by Mike Masnick

Are Tech Companies Selling Out To Hollywood?

from the here,-let-us-lock-up-our-users... dept

Dan Gillmor is noticing a disturbing trend of tech companies agreeing to the entertainment industry's demands to include various copy protection mechanisms in what they sell. He talks about boycotting HP until they change their mind (though, he doesn't seem to mind Apple, who also promotes copy protection technology). I'm not as worried about all of this as he is - as I still believe the market will work this all out. The more these companies agree to lock down their machines, the more incentive there is for other companies to come along and offer products that let consumers do what they want. For example, he mentions TiVo's silly lock-down mechanism on their TiVo-To-Go offering. While lots of people have been trashing their plans to lock the content down via a dongle of some sort, the story I heard from CES was that they've announced this as a way to make their investors in the entertainment industry stay calm - but knowing full well that by the time they launch it, they will probably have to ditch the protection plan. The idea was to announce the product with the lock-down system, wait until there was news of other, competing products that don't use such a scheme, and then release their own product without the lock-down, and tell people they needed to respond to what the market was telling them.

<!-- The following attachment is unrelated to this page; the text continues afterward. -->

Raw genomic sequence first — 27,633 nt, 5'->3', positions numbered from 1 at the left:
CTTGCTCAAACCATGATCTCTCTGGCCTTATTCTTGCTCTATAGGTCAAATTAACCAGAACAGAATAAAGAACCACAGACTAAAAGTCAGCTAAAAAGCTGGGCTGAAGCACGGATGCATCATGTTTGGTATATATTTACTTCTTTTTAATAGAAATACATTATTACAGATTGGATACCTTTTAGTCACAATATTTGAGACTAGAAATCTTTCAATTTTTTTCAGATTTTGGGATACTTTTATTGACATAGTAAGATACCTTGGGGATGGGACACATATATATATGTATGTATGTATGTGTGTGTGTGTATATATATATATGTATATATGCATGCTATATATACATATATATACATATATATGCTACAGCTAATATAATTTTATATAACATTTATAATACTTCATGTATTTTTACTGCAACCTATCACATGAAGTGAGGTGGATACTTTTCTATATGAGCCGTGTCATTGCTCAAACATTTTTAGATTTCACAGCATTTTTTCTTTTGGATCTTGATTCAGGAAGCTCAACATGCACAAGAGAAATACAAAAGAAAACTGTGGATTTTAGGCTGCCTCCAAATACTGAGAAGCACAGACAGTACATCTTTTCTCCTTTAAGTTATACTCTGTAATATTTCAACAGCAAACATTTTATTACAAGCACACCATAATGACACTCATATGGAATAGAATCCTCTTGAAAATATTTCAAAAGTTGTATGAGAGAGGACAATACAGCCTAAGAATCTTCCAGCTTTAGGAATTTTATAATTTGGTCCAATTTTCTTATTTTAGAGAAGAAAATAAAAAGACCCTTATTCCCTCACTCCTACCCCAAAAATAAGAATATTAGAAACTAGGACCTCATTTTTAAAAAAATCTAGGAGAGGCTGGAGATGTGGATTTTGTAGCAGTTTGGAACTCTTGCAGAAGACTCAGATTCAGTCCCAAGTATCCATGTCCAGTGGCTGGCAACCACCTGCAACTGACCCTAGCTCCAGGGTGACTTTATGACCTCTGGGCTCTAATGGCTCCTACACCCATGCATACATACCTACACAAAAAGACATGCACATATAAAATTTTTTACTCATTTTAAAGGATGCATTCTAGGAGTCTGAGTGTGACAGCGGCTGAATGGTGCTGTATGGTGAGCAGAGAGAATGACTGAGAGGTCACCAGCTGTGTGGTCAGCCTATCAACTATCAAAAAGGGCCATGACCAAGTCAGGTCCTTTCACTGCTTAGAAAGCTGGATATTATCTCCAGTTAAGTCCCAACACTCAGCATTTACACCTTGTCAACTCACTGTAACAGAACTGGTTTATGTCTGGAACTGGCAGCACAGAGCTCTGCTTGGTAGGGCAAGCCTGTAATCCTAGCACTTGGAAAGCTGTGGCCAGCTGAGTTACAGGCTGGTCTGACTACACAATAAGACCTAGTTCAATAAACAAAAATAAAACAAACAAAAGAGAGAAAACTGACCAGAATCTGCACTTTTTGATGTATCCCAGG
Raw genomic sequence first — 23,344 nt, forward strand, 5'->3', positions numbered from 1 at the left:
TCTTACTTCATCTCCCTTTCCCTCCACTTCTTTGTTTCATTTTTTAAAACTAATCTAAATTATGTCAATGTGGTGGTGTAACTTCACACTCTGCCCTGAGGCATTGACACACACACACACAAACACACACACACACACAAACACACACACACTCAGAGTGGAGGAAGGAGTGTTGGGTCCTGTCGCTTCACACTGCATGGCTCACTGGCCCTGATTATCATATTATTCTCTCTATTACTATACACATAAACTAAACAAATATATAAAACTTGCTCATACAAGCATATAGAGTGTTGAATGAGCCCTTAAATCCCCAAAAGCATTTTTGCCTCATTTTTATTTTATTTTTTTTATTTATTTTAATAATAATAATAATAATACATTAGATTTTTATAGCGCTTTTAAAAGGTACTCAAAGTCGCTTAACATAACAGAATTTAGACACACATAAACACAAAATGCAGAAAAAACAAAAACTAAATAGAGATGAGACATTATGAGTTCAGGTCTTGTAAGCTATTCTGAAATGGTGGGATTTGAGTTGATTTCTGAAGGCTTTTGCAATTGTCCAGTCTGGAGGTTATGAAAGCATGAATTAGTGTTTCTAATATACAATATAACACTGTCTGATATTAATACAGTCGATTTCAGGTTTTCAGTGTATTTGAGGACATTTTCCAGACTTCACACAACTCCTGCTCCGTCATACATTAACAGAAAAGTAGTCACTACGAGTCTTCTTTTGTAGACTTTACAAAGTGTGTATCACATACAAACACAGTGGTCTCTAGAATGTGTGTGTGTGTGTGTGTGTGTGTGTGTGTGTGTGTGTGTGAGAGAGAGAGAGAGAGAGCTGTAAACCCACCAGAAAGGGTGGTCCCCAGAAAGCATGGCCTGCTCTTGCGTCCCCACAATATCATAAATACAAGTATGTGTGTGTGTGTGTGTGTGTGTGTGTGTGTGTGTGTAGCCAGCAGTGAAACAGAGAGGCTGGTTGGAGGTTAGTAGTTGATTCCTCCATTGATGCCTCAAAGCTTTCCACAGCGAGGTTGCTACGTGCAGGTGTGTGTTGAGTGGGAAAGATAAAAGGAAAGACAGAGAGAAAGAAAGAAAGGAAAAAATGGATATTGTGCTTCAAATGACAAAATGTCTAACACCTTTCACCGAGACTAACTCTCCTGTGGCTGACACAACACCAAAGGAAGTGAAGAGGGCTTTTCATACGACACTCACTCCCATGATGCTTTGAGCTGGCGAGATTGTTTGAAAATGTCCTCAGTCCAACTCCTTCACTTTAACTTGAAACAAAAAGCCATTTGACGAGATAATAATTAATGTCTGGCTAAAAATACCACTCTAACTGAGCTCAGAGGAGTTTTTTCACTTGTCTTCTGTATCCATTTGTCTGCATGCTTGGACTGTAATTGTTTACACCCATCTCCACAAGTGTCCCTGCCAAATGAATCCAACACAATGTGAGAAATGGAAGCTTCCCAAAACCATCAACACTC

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  • identicon
    shawn, 19 Jan 2004 @ 6:22am

    what do people expect?

    I understand why techies all have problems with DRM and such, but I really don't understand what they expect tech companies to do about it. There are these huge media corporations that own all of this content that everyone wants to watch, and they're deathly afraid of losing any control over it. A small company like TiVo is not in any position to make demands from a corporation like that when their business model is reliant on the big media's content.

    Now a huge company like Microsoft, or to a lesser extent, HP; you might expect to see the techies take a stand. However, MS is apparently pushing DRM for it's own purposes, and HP isn't run by techies, it's run by business people.

    Apple does use some DRM, but they at least went and had serious talks with the record companies, and negotiated a compromise well beyond anything anyone had gotten before. And if a relatively small company like Apple could get the music producers to move in the opposite direction from which they've been ranting and raving for the past 5 years or so, then I really think it's just a matter of time before the compromises can favor the consumer more and more.

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